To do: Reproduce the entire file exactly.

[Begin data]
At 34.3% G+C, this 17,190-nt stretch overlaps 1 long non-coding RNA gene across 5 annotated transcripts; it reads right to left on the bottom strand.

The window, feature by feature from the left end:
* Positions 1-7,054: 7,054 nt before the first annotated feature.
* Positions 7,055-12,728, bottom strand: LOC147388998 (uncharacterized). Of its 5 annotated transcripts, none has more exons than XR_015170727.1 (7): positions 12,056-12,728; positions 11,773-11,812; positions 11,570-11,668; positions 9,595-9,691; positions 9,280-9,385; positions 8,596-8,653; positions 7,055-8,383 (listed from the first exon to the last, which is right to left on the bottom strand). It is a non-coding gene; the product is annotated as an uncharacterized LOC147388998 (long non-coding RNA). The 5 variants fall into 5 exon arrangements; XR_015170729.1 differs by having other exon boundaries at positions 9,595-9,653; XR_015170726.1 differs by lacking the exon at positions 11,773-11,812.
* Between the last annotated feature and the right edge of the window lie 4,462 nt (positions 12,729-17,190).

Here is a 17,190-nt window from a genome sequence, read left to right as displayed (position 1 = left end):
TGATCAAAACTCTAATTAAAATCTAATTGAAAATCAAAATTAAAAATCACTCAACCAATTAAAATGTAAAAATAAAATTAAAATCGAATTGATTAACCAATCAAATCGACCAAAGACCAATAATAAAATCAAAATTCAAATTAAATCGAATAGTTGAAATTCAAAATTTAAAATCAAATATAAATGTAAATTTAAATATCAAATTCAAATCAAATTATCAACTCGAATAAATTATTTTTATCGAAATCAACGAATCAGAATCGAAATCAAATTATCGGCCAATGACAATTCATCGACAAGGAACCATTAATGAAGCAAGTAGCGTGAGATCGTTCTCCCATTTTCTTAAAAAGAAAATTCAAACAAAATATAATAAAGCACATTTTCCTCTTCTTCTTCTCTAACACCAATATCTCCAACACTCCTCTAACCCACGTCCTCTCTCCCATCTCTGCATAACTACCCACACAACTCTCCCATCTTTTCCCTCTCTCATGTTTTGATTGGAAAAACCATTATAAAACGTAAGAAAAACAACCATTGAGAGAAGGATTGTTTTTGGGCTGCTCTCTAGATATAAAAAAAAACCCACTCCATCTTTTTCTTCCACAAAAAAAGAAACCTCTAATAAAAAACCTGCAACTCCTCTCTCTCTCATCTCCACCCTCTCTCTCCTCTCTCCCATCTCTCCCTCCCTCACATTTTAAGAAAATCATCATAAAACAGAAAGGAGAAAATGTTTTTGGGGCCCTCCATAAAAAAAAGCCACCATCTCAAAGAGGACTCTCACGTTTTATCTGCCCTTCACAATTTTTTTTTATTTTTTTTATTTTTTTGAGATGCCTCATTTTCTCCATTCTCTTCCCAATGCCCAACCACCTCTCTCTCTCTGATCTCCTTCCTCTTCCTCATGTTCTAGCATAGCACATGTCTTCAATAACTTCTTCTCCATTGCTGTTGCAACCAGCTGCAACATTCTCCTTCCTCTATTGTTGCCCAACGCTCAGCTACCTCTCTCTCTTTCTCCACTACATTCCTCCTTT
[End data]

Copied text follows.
At 34.3% G+C, this 17,190-nt stretch overlaps 1 long non-coding RNA gene across 5 annotated transcripts; it reads right to left on the bottom strand.

The window, feature by feature from the left end:
* Positions 1-7,054: 7,054 nt before the first annotated feature.
* Positions 7,055-12,728, bottom strand: LOC147388998 (uncharacterized). Of its 5 annotated transcripts, none has more exons than XR_015170727.1 (7): positions 12,056-12,728; positions 11,773-11,812; positions 11,570-11,668; positions 9,595-9,691; positions 9,280-9,385; positions 8,596-8,653; positions 7,055-8,383 (listed from the first exon to the last, which is right to left on the bottom strand). It is a non-coding gene; the product is annotated as an uncharacterized LOC147388998 (long non-coding RNA). The 5 variants fall into 5 exon arrangements; XR_015170729.1 differs by having other exon boundaries at positions 9,595-9,653; XR_015170726.1 differs by lacking the exon at positions 11,773-11,812.
* Between the last annotated feature and the right edge of the window lie 4,462 nt (positions 12,729-17,190).

Here is a 17,190-nt window from a genome sequence, read left to right as displayed (position 1 = left end):
TGATCAAAACTCTAATTAAAATCTAATTGAAAATCAAAATTAAAAATCACTCAACCAATTAAAATGTAAAAATAAAATTAAAATCGAATTGATTAACCAATCAAATCGACCAAAGACCAATAATAAAATCAAAATTCAAATTAAATCGAATAGTTGAAATTCAAAATTTAAAATCAAATATAAATGTAAATTTAAATATCAAATTCAAATCAAATTATCAACTCGAATAAATTATTTTTATCGAAATCAACGAATCAGAATCGAAATCAAATTATCGGCCAATGACAATTCATCGACAAGGAACCATTAATGAAGCAAGTAGCGTGAGATCGTTCTCCCATTTTCTTAAAAAGAAAATTCAAACAAAATATAATAAAGCACATTTTCCTCTTCTTCTTCTCTAACACCAATATCTCCAACACTCCTCTAACCCACGTCCTCTCTCCCATCTCTGCATAACTACCCACACAACTCTCCCATCTTTTCCCTCTCTCATGTTTTGATTGGAAAAACCATTATAAAACGTAAGAAAAACAACCATTGAGAGAAGGATTGTTTTTGGGCTGCTCTCTAGATATAAAAAAAAACCCACTCCATCTTTTTCTTCCACAAAAAAAGAAACCTCTAATAAAAAACCTGCAACTCCTCTCTCTCTCATCTCCACCCTCTCTCTCCTCTCTCCCATCTCTCCCTCCCTCACATTTTAAGAAAATCATCATAAAACAGAAAGGAGAAAATGTTTTTGGGGCCCTCCATAAAAAAAAGCCACCATCTCAAAGAGGACTCTCACGTTTTATCTGCCCTTCACAATTTTTTTTTATTTTTTTTATTTTTTTGAGATGCCTCATTTTCTCCATTCTCTTCCCAATGCCCAACCACCTCTCTCTCTCTGATCTCCTTCCTCTTCCTCATGTTCTAGCATAGCACATGTCTTCAATAACTTCTTCTCCATTGCTGTTGCAACCAGCTGCAACATTCTCCTTCCTCTATTGTTGCCCAACGCTCAGCTACCTCTCTCTCTTTCTCCACTACATTCCTCCTTT